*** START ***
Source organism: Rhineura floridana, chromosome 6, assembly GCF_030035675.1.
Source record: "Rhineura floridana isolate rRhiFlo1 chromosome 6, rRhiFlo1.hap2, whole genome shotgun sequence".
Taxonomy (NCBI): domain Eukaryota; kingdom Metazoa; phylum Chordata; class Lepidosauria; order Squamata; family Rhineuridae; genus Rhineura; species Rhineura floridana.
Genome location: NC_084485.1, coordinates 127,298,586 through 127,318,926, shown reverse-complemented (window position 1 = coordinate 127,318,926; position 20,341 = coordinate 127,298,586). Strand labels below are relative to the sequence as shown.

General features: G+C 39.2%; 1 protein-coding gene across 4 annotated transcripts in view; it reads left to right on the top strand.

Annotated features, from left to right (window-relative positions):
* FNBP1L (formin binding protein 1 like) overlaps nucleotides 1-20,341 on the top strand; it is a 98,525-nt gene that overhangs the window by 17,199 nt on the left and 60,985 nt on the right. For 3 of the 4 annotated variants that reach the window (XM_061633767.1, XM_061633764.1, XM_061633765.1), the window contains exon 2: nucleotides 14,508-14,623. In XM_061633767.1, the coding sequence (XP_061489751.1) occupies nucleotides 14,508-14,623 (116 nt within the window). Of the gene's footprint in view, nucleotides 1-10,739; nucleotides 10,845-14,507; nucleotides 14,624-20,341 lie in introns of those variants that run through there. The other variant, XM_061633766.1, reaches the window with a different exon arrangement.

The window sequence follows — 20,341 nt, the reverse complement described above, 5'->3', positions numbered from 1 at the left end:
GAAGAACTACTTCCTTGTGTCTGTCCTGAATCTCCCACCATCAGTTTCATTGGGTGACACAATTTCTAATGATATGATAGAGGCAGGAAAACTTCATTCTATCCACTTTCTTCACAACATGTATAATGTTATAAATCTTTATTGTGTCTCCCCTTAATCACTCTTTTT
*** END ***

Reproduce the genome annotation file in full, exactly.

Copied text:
Source organism: Rhineura floridana, chromosome 6, assembly GCF_030035675.1.
Source record: "Rhineura floridana isolate rRhiFlo1 chromosome 6, rRhiFlo1.hap2, whole genome shotgun sequence".
Taxonomy (NCBI): domain Eukaryota; kingdom Metazoa; phylum Chordata; class Lepidosauria; order Squamata; family Rhineuridae; genus Rhineura; species Rhineura floridana.
Genome location: NC_084485.1, coordinates 127,298,586 through 127,318,926, shown reverse-complemented (window position 1 = coordinate 127,318,926; position 20,341 = coordinate 127,298,586). Strand labels below are relative to the sequence as shown.

General features: G+C 39.2%; 1 protein-coding gene across 4 annotated transcripts in view; it reads left to right on the top strand.

Annotated features, from left to right (window-relative positions):
* FNBP1L (formin binding protein 1 like) overlaps nucleotides 1-20,341 on the top strand; it is a 98,525-nt gene that overhangs the window by 17,199 nt on the left and 60,985 nt on the right. For 3 of the 4 annotated variants that reach the window (XM_061633767.1, XM_061633764.1, XM_061633765.1), the window contains exon 2: nucleotides 14,508-14,623. In XM_061633767.1, the coding sequence (XP_061489751.1) occupies nucleotides 14,508-14,623 (116 nt within the window). Of the gene's footprint in view, nucleotides 1-10,739; nucleotides 10,845-14,507; nucleotides 14,624-20,341 lie in introns of those variants that run through there. The other variant, XM_061633766.1, reaches the window with a different exon arrangement.

The window sequence follows — 20,341 nt, the reverse complement described above, 5'->3', positions numbered from 1 at the left end:
GAAGAACTACTTCCTTGTGTCTGTCCTGAATCTCCCACCATCAGTTTCATTGGGTGACACAATTTCTAATGATATGATAGAGGCAGGAAAACTTCATTCTATCCACTTTCTTCACAACATGTATAATGTTATAAATCTTTATTGTGTCTCCCCTTAATCACTCTTTTT